Ist Gretchen eine Kindsmörderin?

Hartmut M. Kaiser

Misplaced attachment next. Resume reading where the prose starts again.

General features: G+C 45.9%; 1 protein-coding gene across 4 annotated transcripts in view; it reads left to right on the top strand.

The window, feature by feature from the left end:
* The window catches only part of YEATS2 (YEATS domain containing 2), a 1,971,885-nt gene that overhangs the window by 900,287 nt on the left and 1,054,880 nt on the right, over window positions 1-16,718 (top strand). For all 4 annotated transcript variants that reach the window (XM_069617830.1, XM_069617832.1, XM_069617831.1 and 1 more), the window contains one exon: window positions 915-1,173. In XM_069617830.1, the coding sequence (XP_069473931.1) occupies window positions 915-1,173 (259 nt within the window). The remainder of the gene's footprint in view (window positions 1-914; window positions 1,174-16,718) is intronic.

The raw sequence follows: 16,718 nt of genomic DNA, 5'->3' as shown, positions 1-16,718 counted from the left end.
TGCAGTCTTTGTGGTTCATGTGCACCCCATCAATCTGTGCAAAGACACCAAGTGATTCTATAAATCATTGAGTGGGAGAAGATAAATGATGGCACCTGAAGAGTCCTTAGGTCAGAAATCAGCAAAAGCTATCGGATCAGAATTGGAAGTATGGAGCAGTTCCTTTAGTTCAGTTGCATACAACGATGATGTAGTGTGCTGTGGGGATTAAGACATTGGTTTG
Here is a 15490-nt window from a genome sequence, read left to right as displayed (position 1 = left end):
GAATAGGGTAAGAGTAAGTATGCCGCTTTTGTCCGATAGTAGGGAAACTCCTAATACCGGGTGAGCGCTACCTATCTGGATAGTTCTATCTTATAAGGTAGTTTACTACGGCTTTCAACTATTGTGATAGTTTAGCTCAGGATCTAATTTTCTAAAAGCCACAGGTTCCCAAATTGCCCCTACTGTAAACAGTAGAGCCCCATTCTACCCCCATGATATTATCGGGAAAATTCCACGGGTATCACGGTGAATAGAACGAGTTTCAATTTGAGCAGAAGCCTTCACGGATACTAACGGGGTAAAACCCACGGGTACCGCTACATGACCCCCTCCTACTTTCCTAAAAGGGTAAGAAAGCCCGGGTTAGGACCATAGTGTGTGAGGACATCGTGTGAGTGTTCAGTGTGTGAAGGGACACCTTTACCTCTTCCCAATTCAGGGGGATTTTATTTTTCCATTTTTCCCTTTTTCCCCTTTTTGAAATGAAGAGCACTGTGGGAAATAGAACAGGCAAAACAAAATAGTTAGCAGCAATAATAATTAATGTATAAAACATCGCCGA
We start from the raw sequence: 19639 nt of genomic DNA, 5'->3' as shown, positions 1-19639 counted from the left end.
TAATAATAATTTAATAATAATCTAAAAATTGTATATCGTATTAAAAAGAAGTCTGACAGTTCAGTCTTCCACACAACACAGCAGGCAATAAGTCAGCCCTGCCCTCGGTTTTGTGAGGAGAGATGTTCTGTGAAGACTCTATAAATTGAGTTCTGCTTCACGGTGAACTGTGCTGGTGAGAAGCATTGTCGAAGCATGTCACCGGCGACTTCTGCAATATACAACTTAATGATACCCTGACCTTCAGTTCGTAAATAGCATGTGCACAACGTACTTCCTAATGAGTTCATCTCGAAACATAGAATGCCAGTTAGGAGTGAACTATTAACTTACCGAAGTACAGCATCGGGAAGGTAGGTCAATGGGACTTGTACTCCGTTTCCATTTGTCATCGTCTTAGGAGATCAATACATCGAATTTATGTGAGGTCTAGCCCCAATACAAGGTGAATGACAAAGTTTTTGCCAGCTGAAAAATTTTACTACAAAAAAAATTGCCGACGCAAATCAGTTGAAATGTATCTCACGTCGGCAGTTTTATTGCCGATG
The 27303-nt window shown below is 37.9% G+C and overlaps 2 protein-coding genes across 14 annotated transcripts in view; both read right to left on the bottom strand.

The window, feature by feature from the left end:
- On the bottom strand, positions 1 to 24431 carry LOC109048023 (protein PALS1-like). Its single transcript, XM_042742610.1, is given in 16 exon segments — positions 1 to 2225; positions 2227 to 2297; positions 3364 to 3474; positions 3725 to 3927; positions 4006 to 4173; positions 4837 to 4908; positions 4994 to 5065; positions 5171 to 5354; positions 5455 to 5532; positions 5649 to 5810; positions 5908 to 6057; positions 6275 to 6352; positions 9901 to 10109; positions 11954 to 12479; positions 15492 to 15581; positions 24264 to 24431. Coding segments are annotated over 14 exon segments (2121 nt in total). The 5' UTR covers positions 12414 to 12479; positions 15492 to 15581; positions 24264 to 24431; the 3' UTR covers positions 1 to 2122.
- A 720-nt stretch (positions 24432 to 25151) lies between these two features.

Goethe’s vote to retain the death penalty for infanticide (1783) influenced his subsequent work on Faust (1788–1808), in particular his evolving concept of Gretchen. Proceeding from some of Goethe’s comments and his significant changes in the Prison-scene, I analyze the chronology of Part I and claim that its inconsistencies disappear when read as lasting from Easter to early May, insufficient time for Gretchen to give birth. The ambiguous Prison-scene does not contradict this finding and the scene Bergschluchten where Gretchen reappears as penitent contains no references to infanticide. Goethe realized around 1800 that his expanding concept of Faust required a second part; simultaneously he decided to turn Gretchen into an agent for Faust’s salvation. Lifting the crime of infanticide from her (but not her sinful relationship with Faust) implies that Goethe, the poet, accepted the decision of Goethe, the statesman, that infanticide is a serious crime, far more so than falling in love with a man who made a pact with the Devil. That the poet needed some twenty years to concur with the statesman indicates how difficult a decision it was. (HMK)

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